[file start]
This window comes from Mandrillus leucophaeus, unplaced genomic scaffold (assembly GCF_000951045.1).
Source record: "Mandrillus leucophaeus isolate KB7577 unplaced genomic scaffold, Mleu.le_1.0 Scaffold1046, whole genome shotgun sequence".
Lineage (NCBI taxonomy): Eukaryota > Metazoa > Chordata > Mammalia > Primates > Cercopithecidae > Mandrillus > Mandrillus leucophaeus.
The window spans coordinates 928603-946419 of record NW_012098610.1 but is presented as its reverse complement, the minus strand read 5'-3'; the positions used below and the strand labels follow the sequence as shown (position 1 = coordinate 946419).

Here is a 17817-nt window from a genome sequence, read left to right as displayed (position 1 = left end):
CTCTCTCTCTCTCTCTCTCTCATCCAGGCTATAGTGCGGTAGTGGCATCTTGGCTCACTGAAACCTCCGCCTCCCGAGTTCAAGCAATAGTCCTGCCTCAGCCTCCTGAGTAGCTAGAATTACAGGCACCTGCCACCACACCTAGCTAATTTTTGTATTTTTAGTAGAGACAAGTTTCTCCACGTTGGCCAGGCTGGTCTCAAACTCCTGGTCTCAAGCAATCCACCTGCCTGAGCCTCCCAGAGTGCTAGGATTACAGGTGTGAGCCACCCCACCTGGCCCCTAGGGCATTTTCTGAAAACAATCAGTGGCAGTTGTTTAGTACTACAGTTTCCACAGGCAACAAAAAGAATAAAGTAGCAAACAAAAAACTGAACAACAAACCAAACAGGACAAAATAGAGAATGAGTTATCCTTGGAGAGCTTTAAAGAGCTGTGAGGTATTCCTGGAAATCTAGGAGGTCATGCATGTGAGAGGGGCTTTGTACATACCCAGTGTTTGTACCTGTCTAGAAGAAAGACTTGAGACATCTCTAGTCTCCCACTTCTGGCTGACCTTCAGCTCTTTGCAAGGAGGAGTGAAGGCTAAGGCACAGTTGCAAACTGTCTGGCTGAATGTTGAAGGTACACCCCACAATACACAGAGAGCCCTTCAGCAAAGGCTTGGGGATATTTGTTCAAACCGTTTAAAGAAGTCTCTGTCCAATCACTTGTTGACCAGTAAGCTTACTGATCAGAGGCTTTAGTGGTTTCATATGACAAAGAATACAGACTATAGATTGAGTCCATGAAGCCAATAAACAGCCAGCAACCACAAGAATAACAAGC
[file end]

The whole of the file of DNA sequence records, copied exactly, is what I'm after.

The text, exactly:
This window comes from Mandrillus leucophaeus, unplaced genomic scaffold (assembly GCF_000951045.1).
Source record: "Mandrillus leucophaeus isolate KB7577 unplaced genomic scaffold, Mleu.le_1.0 Scaffold1046, whole genome shotgun sequence".
Lineage (NCBI taxonomy): Eukaryota > Metazoa > Chordata > Mammalia > Primates > Cercopithecidae > Mandrillus > Mandrillus leucophaeus.
The window spans coordinates 928603-946419 of record NW_012098610.1 but is presented as its reverse complement, the minus strand read 5'-3'; the positions used below and the strand labels follow the sequence as shown (position 1 = coordinate 946419).

Here is a 17817-nt window from a genome sequence, read left to right as displayed (position 1 = left end):
CTCTCTCTCTCTCTCTCTCTCATCCAGGCTATAGTGCGGTAGTGGCATCTTGGCTCACTGAAACCTCCGCCTCCCGAGTTCAAGCAATAGTCCTGCCTCAGCCTCCTGAGTAGCTAGAATTACAGGCACCTGCCACCACACCTAGCTAATTTTTGTATTTTTAGTAGAGACAAGTTTCTCCACGTTGGCCAGGCTGGTCTCAAACTCCTGGTCTCAAGCAATCCACCTGCCTGAGCCTCCCAGAGTGCTAGGATTACAGGTGTGAGCCACCCCACCTGGCCCCTAGGGCATTTTCTGAAAACAATCAGTGGCAGTTGTTTAGTACTACAGTTTCCACAGGCAACAAAAAGAATAAAGTAGCAAACAAAAAACTGAACAACAAACCAAACAGGACAAAATAGAGAATGAGTTATCCTTGGAGAGCTTTAAAGAGCTGTGAGGTATTCCTGGAAATCTAGGAGGTCATGCATGTGAGAGGGGCTTTGTACATACCCAGTGTTTGTACCTGTCTAGAAGAAAGACTTGAGACATCTCTAGTCTCCCACTTCTGGCTGACCTTCAGCTCTTTGCAAGGAGGAGTGAAGGCTAAGGCACAGTTGCAAACTGTCTGGCTGAATGTTGAAGGTACACCCCACAATACACAGAGAGCCCTTCAGCAAAGGCTTGGGGATATTTGTTCAAACCGTTTAAAGAAGTCTCTGTCCAATCACTTGTTGACCAGTAAGCTTACTGATCAGAGGCTTTAGTGGTTTCATATGACAAAGAATACAGACTATAGATTGAGTCCATGAAGCCAATAAACAGCCAGCAACCACAAGAATAACAAGC